Honey-buzzard on the Isle of Wight

The Isle of Wight is well known in Honey-buzzard circles for its migrants. Lying due S of Northumberland, undoubtedly many of our birds overfly the island for their arrival in spring or their departure in autumn to/from the UK. Indeed from April 2011 to October 2020 27 records comprising 32 birds were noted on BirdGuides. In spring through to early autumn it could be assumed every bird seen is a migrant. However the habitat on the Wight Downs is similar to that in the South Downs and the western extreme of the island could be viewed as an extension of the New Forest. In mid-June from 15/5-20/5 2015 NR visited the island with NKH, travelling on the Yarmouth-Lymington ferry and staying in the Wight Mouse. Most of the island was visited and the weather was fine. Wetlands, often a lure for the species, near Yarmouth were scanned closely and a number of downs inland were visited as well as the coast and the historic site of Osborne House, near Cowes, with its rich woodlands.

A map of NR's sightings of Honey-buzzard in central southern England, including Hampshire, Sussex and Isle of Wight, from 2012-2019 is available here. A table summarising the sightings is given below:




Number birds

Number sites






Wight Downs










Total -- distinct sites for breeding





These are very much opportunistic sightings in a single visit of just under a week. It is not believed that more comprehensive figures are available.

Record details:

Wilmingham (Wight Downs) 15/06/2015 14:30: 2 Honey-buzzard 1  2  3 at Wilmingham, from 14:30-14:38, NE of Freshwater, soaring from wooded area to considerable height, where mutual circling; female then returned to ground while male glided W presumably to feed. Habitat for Honey-buzzard was typical downland woods and hills 1.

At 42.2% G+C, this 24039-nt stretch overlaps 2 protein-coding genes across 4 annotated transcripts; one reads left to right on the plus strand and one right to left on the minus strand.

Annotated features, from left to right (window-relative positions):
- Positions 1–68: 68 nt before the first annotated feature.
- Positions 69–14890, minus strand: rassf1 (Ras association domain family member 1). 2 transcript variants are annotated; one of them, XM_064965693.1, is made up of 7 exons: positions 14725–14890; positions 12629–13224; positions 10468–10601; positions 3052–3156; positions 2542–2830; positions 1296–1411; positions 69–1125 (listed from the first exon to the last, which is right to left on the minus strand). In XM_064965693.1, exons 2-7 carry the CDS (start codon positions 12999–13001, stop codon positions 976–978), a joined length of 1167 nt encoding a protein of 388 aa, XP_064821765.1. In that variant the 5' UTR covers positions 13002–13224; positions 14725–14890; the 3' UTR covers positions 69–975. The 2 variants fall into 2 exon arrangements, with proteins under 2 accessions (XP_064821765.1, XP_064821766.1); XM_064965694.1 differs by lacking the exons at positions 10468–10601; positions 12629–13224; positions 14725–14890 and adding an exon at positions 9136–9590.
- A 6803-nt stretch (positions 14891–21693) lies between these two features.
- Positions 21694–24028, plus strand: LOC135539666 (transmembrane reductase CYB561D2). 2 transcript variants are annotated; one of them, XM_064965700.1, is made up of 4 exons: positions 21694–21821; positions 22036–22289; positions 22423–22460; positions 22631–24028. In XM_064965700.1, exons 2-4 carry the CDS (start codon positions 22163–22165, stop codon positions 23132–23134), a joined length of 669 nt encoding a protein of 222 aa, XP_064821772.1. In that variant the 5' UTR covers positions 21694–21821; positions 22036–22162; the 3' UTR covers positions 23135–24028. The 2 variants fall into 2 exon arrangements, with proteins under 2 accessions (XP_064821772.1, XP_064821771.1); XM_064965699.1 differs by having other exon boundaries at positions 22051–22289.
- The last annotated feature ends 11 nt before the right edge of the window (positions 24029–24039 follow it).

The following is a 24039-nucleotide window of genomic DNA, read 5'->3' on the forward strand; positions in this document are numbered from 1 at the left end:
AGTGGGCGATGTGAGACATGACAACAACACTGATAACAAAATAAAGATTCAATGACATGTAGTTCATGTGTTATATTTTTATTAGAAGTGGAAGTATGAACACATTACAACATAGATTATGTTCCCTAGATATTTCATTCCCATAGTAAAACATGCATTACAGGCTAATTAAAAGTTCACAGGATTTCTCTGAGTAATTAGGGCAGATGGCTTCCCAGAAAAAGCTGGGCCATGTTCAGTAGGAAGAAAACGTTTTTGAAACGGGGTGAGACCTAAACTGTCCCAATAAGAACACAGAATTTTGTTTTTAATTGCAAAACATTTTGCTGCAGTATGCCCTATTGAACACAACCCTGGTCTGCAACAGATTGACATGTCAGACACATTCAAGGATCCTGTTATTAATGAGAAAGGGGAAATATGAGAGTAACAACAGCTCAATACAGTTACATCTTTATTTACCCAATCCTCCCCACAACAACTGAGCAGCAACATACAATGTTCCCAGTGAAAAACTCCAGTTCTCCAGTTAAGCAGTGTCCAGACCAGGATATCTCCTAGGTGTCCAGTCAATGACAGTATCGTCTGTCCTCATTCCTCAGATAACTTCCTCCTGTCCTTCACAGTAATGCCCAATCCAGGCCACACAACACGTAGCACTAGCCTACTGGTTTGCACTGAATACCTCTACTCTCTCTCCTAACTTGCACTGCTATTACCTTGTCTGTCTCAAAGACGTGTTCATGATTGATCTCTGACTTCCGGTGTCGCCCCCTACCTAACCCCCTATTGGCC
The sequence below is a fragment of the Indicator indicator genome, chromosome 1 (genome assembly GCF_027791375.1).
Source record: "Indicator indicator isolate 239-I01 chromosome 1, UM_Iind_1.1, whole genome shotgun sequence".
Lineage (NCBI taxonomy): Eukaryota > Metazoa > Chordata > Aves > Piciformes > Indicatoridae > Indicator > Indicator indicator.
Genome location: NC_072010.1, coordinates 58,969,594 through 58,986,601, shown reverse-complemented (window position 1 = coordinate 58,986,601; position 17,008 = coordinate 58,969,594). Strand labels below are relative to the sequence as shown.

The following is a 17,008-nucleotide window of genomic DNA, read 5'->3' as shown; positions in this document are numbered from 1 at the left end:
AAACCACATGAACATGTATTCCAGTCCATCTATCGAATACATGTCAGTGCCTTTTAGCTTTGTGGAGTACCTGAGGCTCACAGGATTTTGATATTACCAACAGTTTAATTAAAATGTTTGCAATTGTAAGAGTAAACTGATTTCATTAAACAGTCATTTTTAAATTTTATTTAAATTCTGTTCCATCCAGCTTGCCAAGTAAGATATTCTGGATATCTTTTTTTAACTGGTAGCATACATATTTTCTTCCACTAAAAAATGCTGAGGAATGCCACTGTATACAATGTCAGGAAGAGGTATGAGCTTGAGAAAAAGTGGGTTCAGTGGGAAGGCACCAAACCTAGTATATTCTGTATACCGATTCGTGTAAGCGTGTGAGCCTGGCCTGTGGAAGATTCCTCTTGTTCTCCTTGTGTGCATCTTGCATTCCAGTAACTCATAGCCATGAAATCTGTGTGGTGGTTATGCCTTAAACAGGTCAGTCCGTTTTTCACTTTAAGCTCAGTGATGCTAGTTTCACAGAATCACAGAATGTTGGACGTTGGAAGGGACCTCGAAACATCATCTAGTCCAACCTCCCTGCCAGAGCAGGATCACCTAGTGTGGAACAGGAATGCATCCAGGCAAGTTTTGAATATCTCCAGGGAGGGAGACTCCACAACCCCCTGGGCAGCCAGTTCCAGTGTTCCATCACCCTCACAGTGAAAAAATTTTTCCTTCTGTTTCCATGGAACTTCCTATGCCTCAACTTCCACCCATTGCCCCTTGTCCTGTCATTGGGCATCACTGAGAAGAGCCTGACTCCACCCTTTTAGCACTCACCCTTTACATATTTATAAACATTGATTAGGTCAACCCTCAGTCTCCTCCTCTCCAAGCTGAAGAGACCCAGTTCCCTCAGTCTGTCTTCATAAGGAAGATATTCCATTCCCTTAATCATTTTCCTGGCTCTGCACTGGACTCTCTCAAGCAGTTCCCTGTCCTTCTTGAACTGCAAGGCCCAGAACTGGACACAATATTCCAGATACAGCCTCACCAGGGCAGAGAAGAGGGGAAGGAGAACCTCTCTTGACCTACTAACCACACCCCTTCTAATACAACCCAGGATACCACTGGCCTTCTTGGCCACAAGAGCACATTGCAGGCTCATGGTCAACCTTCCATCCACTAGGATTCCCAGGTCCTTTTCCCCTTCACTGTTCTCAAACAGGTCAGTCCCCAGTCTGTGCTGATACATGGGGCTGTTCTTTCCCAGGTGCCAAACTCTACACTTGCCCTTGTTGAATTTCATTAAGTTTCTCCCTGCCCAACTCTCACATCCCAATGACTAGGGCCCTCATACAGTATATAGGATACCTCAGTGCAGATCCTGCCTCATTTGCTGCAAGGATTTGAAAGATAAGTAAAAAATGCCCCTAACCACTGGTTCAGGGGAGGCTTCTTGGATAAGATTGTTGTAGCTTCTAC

Yarmouth 17/06/2015 14:50: Finally here went to bridge from which had good views over the excellent Honey-buzzard habitat to S with a mixture of mature, uneven aged woods and pasture. From 14:49-14:51 tracked a male Honey-buzzard 1  2  3 from high-circling over nearest wood 1  2 to S to trees below; very elegant hanging with no flaps, usually the final stage in the display phase. So looks like 2 pairs in Freshwater/Yarmouth area, which is probably just regarded as an extension to the New Forest with an unusually big river in between: the Solent is no barrier on W side.

Parkhurst Plantation (Wight Downs) 19/06/2015 13:40: Honey-buzzard kept up their presence with a male up over the down at the uneven aged, mixed coniferous Parkhurst Plantation 1  2 on the south side from 13:35-13:45; he kept low down in the increasing W breeze, now moderate, just skimming the trees at times; the female was not seen, maybe she's incubating.

Brading Down (Wight Downs) 16/06/2015 15:40: A female from Rowborough over nearby Brading Down floating around from 15:40-15:50 over an area of woodland 1  2  3 on the S side of the down to W of village.

Osborne House E (Cowes) 18/06/2015 11:10-17:10: Had 4 Common Buzzard at 3 sites, one of which came off a newly-cut hay/silage field to E of House with a female Honey-buzzard 1 at 14:02; both birds climbed a little, being pretty indifferent to each other, before going off in opposite directions, the Honey-buzzard to SE and the Common Buzzard to NW. After coming out of the House near closing time, a male Honey-buzzard was seen 1  2  3  4 from 16:52-16:53 in butterfly display to the E. Osborne House has much extensive woodland 1  2 and pastures, a good combination for Honey-buzzard.

No birds were seen in rugged coastal scenery, which was as expected as the habitat is not suitable. None were also seen at Brightstone Forest 1  2 on 17/6, thought to be a potential downland site.

Nick Rossiter 2015-2021

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